United States District Court, M.D. Pennsylvania
ELAINE RICE, individually and on behalf of all others similarly situated, Plaintiff,
ELECTROLUX HOME PRODUCTS, INC., Defendant.
Matthew W. Brann United States District Judge
conjunction with an unrelated question as to the propriety of
subject matter jurisdiction, counsel recently brought to the
Court's attention a dispute regarding application of the
clawback provision contained within the stipulated protective
order-a trifling dispute, which I note, could be resolved as
much by a showing of professional courtesy as it could by a
Rule of Civil Procedure 26(c) “preserv[es] the trial
courts broad discretion to impose protective orders for good
cause.” Zenith Radio Corp. v. Matsushita Elec.
Indus. Co., 529 F.Supp. 866, 911 (E.D. Pa. 1981).
“The starting point for interpretation of a protective
order lies in its plain language.” S.E.C. v.
Merrill Scott & Assocs., Ltd., 600 F.3d 1262,
1271-72 (10th Cir. 2010). Accordingly, such an agreement
“must be construed according to general principles of
contract law, ” and “deference is to be paid to
the plain meaning of the language and the normal usage of the
terms selected.” City of Hartford v. Chase,
942 F.2d 130, 134-35 (2d Cir.1991).
essence, Defendant suggests that it inadvertently failed to
mark as confidential certain sales data and supply chain
information that it included in an earlier interrogatory
response. The protective order at issue specifically divides
confidential information into two tranches:
“Confidential” and “Highly
Confidential.” According to the agreement,
“Highly Confidential” information includes
“sensitive business . . . information affecting current
and future aspects of the designating party's . . .
ongoing business, the disclosure of which to third parties
who do . . . compete with the designating party . . . would
prejudice the designating party . . . in the operation of
such ongoing business.” ECF No. 35 at 2-3 ¶ 4.
Certainly, the contested sales figures and supply chain
information are not only “confidential” but they
are a type of “highly confidential” business
material as contemplated by the stipulated protective order.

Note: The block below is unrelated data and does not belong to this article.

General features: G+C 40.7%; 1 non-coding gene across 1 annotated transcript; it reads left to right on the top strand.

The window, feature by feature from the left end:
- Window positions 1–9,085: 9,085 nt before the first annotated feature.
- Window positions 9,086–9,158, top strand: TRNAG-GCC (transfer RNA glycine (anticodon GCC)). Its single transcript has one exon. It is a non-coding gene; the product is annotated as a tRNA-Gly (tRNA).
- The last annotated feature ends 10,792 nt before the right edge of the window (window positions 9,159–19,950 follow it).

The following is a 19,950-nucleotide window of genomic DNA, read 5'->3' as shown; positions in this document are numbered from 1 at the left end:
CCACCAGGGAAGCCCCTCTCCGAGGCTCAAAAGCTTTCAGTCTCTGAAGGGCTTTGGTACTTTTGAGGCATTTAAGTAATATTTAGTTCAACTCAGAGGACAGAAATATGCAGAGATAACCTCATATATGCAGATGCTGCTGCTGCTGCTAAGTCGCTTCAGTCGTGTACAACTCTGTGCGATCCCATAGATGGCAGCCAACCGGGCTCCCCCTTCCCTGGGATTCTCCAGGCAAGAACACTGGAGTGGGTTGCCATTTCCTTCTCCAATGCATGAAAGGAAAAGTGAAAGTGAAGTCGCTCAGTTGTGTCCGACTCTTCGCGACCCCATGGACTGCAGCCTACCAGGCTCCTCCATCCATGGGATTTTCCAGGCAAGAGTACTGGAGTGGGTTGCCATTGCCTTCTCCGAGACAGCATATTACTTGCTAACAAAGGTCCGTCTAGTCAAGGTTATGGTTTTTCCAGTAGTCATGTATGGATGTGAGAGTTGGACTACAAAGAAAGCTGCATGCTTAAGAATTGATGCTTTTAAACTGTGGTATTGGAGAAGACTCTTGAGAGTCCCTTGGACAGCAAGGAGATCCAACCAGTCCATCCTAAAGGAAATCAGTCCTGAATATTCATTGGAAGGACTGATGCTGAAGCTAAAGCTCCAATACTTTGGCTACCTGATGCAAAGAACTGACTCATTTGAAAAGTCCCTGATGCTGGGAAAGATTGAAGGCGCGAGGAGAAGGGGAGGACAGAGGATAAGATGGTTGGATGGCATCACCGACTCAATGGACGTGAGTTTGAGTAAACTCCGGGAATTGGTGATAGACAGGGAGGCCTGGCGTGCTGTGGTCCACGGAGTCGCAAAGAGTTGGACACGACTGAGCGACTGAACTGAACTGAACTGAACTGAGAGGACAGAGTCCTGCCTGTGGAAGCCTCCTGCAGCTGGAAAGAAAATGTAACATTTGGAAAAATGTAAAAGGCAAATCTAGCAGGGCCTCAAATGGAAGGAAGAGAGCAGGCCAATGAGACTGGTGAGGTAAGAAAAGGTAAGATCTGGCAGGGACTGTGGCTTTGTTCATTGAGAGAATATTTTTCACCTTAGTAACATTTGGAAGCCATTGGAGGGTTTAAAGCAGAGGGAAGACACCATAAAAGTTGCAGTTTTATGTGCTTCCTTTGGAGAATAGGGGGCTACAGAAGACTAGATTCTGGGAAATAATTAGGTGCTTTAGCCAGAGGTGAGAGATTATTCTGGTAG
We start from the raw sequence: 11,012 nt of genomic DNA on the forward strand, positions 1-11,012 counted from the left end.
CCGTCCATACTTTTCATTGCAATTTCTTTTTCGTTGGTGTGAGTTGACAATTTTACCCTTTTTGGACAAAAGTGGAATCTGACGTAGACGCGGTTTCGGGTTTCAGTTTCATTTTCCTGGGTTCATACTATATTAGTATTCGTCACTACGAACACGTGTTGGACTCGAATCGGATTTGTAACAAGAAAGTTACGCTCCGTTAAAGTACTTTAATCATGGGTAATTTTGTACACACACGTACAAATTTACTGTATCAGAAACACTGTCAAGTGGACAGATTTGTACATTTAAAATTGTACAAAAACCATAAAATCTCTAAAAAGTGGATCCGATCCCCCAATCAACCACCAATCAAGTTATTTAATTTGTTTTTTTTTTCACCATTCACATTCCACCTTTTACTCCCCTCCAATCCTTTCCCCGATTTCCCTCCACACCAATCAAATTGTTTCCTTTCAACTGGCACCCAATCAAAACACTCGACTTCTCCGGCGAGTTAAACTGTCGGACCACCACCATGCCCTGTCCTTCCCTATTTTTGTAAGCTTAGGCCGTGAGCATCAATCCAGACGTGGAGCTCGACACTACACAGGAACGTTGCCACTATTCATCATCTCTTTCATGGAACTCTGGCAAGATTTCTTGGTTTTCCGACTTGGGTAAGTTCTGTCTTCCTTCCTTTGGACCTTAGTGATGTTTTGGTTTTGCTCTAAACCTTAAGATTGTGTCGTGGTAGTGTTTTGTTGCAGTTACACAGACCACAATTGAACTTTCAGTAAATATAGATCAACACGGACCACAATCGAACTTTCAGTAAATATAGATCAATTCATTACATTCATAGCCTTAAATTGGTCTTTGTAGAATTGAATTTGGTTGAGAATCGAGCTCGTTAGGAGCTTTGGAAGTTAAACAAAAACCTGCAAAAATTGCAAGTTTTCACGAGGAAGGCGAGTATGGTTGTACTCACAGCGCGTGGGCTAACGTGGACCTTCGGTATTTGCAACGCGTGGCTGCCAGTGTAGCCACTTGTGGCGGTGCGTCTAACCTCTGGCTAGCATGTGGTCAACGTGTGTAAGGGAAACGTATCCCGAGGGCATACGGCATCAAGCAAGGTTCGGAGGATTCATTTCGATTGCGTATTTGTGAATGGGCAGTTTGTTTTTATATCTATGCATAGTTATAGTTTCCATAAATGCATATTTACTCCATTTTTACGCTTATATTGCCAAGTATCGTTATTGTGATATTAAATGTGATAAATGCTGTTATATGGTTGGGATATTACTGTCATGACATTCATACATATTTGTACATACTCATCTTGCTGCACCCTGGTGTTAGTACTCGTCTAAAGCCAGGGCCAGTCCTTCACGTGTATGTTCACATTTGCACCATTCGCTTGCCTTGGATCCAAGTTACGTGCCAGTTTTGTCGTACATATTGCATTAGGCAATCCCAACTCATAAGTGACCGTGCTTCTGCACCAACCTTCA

the protective order includes a clawback provision that
allows the return of information to a party who has
inadvertently disclosed such confidential or highly
confidential information “as soon as reasonably
possible” after the mistake is discovered. Id.
at 9-10 ¶ 18. “‘As soon as reasonably
possible' simply means ‘within a reasonable time
under all of the circumstances.'”Ajnoha v. JC
Penney Life Ins. Co., 480 F.Supp.2d 663, 671 (E.D.N.Y.
2007). Accord N.Y. Univ. v. First Fin. Ins. Co., 322
F.3d 750, 754 (2d Cir. 2003) (“‘[A]s soon as is
reasonably possible' is a question of fact which depends
on all the facts and circumstances, especially the length of
and the reason for the delay.”).
that language implies that the disclosing party discover its
mistake before the clock begins to tick. In fact, lawyers
practicing in this venire of the Court often advance
precisely that interpretation in similar clawback disputes.
See, e.g., Garlick v. Trans Tech Logistics,
Inc., et al., 4:12-cv-01166 (Brann, J.), Plaintiff's
Brief in Support of Motion to Exclude, ECF No. 121 at 5
(“As soon as plaintiff realized that the defendants had
improperly obtained these confidential documents, plaintiff
asserted privilege and moved to have these psychiatric
records excluded. As such, plaintiff assertion [sic]
of privilege is timely and proper.”).
Defendant claims that it realized its mistake and contacted
counsel for Plaintiff on October 14, 2016 after it discovered
the released data was contained within a complaint filed on
October 11, 2016 in a related matter pending before the
United States District Court for the District of Maryland.
ECF No. 100 at 6. Counsel for Plaintiff here also represents
the plaintiff in that action. Regardless of how long the data
was inadvertently disclosed, however, I consider the
three-day period from October 11 through October 14 the
critical timeframe here-the only one that the law compels
truly matters in this instance. Of course, such a minimal
notice period is sufficient to satisfy the “as soon as
reasonably possible” standard given the circumstances
of this case.
NOW, THEREFORE, IT IS HEREBY ORDERED that, no later than
January 31, 2017, the parties refile under seal any pleadings
in this or any other case that attach or incorporate the
confidential information set forth in Defendant's